ROTC program provides leadership skills

By Jeline Abutin

Students who are torn between pursuing a military career and a college career are able to merge both with the U.S. Army’s Reserve Officers’ Training Corps program at Cal Poly Pomona.

ROTC is a program that strives to develop leadership skills, confidence and character in its participants through hands-on training.

“It’s pretty fun,” said San Hong, a second-year manufacturing engineering student who has been in ROTC for a year. “At first, it was kind of awkward because I didn’t know anyone, but now everyone is really friendly; it’s like a family.”

The ROTC program is an elective curriculum that accompanies cadets’ college courses. After earning a degree and successfully completing the program, cadets will commission as an active duty second lieutenant in the U.S. Army, the Army Reserve or the Army National Guard.

“The main benefit of ROTC is that it works for anyone, at least anyone that has an interest of going into the military as a leader and as an officer,” said Andrew La Riva, a fourth-year business administration transfer student who has been in ROTC for four years. “Someone who has the military set in their heart and their mind, like I do, can join ROTC and become successful in the training and leadership.”

Besides courses in military history and leadership, the ROTC program challenges cadets through tactical movement drills and mock operations.

“They put you in a lose-lose situations to see how you react,” said La Riva. “There’s been a few times where I even surprised myself. I was put up against a wall, but I thought of something that was really brilliant at the time, and I was able to complete something that otherwise probably wouldn’t be accomplished. That in itself makes me feel really good because in the future, if I’m ever put in those situations, I’m confident in my ability to make the right decision.”

Merging both military and college life is not an easy task. Cadets who are enrolled in the program have to keep up with both military and university standards. To be eligible for the program, individuals must be a full-time student with a minimum GPA of 2.5, pass the Army Physical Fitness Test, pass the Department of Defense Medical Physical and be a U.S. citizen.

“It’s certainly busy,” said Cameron Nardini, a fifth-year chemical engineering student who has been in ROTC for five years. “It adds a whole extra layer onto your college life. You have to balance that with your schoolwork, and a lot of us have part-time jobs. Having physical fitness training sessions, lab on Fridays and having military classes adds on a whole new layer of difficulty that you have to factor into your life. It’s definitely a bit of a juggling act.”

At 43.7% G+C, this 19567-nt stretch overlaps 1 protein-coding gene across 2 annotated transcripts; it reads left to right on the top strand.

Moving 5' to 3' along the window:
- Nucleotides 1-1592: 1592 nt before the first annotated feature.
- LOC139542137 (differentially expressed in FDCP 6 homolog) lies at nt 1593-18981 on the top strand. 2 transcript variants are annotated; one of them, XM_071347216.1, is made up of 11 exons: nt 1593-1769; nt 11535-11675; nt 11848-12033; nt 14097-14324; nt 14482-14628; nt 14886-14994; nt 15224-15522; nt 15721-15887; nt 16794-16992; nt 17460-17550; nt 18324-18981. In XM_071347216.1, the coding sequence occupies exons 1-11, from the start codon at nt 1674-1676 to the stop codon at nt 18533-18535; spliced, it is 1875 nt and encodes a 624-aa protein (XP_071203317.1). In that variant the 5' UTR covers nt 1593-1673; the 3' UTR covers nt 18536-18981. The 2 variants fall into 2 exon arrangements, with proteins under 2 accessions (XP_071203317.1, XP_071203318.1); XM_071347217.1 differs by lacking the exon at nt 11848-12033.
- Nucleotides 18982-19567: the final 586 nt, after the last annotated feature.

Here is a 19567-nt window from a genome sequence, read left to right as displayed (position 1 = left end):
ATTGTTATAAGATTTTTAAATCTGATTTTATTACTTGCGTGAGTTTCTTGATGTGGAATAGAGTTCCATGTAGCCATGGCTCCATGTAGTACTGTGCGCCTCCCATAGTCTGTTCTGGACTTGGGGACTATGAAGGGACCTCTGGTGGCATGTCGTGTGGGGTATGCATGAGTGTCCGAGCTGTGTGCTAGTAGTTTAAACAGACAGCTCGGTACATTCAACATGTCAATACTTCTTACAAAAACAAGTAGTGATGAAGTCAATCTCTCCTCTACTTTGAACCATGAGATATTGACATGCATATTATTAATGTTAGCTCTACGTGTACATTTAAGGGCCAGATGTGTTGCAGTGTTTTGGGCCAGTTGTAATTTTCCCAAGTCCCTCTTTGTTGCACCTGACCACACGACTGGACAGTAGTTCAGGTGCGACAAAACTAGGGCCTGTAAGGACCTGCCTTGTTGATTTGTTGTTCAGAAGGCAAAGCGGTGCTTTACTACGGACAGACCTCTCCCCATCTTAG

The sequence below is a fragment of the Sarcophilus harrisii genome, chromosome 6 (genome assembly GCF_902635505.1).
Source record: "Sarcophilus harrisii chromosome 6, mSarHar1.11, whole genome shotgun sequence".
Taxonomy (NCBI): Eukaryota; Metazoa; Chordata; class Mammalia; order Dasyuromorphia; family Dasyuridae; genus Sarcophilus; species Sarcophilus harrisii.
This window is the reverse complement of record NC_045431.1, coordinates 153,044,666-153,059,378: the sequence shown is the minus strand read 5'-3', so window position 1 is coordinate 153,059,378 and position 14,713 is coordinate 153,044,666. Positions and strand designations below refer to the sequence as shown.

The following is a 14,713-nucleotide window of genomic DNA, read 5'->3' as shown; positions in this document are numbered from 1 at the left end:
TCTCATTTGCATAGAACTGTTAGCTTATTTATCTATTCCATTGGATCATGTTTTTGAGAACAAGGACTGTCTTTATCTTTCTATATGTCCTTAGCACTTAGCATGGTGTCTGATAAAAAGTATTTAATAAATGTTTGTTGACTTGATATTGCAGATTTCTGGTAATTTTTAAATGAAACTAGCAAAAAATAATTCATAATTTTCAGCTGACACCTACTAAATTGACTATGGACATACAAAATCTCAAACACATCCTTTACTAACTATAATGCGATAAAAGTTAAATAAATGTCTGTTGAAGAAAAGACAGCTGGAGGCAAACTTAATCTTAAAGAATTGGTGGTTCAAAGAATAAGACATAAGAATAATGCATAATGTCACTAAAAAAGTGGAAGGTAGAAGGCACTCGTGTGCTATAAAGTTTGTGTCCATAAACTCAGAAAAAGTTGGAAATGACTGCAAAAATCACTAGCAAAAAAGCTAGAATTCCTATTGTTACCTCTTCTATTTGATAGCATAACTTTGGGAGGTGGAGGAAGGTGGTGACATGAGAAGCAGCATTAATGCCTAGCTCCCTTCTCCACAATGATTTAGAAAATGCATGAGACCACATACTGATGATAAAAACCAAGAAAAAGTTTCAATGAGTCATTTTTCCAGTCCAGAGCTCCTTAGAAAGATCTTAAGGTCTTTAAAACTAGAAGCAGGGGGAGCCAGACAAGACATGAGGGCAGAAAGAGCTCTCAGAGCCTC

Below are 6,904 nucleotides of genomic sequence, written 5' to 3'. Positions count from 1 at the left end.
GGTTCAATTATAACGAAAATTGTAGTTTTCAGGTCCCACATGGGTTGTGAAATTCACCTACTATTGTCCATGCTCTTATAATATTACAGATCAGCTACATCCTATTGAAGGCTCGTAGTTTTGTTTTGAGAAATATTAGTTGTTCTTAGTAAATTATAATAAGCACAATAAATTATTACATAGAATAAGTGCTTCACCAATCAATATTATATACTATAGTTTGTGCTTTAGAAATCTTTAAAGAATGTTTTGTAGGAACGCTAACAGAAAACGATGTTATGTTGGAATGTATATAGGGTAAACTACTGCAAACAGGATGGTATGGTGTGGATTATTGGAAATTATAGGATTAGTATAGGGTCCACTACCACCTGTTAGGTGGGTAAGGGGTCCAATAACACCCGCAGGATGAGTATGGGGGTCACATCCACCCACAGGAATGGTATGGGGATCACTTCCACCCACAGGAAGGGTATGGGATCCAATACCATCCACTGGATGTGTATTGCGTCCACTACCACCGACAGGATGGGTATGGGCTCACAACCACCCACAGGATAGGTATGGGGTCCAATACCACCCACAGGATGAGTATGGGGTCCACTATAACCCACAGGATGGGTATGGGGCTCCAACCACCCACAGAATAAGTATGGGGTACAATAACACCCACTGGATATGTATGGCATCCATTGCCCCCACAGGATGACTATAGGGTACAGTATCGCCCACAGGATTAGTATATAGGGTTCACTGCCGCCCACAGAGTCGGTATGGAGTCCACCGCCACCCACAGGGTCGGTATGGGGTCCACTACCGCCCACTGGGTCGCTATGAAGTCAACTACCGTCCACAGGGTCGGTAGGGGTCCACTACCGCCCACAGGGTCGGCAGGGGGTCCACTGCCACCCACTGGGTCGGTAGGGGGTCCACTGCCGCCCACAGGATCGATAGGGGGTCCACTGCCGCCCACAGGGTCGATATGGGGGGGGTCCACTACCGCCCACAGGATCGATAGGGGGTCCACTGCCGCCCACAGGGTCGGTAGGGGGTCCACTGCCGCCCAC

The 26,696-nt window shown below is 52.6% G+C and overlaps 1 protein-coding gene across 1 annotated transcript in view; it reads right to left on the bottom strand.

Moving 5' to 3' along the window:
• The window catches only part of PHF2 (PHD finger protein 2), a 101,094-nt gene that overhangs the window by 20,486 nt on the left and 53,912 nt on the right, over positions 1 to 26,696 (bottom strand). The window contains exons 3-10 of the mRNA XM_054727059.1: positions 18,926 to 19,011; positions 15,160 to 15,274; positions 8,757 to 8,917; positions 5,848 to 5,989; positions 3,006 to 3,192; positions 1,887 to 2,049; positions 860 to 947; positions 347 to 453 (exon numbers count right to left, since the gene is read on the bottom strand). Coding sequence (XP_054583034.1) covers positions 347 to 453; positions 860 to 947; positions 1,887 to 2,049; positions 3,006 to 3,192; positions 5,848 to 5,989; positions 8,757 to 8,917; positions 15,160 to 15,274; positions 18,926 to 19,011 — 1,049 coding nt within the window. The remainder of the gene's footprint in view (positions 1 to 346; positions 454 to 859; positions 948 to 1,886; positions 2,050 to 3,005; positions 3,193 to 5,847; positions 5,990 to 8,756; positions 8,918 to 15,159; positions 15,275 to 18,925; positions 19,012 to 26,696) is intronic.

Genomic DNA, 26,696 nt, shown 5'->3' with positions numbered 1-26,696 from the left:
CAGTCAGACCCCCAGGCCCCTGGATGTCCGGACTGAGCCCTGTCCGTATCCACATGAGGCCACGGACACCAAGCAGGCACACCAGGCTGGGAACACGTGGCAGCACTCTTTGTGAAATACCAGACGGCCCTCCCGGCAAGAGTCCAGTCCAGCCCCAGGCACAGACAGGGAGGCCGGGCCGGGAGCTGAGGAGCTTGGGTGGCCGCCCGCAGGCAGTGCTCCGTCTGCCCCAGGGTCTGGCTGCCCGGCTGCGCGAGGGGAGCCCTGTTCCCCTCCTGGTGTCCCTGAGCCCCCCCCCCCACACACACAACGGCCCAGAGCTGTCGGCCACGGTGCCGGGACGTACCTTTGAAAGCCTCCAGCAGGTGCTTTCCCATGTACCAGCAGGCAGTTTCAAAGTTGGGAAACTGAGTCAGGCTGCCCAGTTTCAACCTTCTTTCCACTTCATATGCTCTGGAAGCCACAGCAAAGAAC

“Everyone has a lot on his or her plate,” said La Riva. “You don’t really have a choice, especially when you do a leadership position. They go in two-week intervals. Those two weeks could be the two weeks you have all your midterms, studying and lab reports due at the same time. That’s one of the big challenges.”

The ROTC program also offers cadets the opportunity to receive scholarships as well as priority registration each quarter.

Academic scholarships are awarded based on scholar, athlete and leader merits. They can be awarded as a two, three or four-year scholarship option, full-tuition or room and board scholarship for $10,000 per year, a book allowance of $1,200 per academic year or a monthly stipend of $300 to $500.

Although the program provides financial assistance, cadets involved in the program receive lifelong benefits that prepare them for future success.

“Since it takes a lot of time, ROTC gives students a chance to manage their time better,” said Hong. “There’s also no way you won’t be fit since we do physical training three times a week.”

“It’s very good for building discipline,” said Nardini. “I’ve met great people in the program and developed good discipline and good leadership skills through it; I think it’s been highly beneficial.”

Despite the benefits of joining ROTC, it is not an easy program, according to La Riva.

“It’s supposed to be hard,” said La Riva. “The program is not designed for your average person to come in and nonchalantly walk through the program. It is designed for those types of people to develop themselves and become leaders of character, but if they don’t put in the effort, it won’t be a good ending for them.”

ROTC

Courtesy of CDT Anthony Zhou

ROTC

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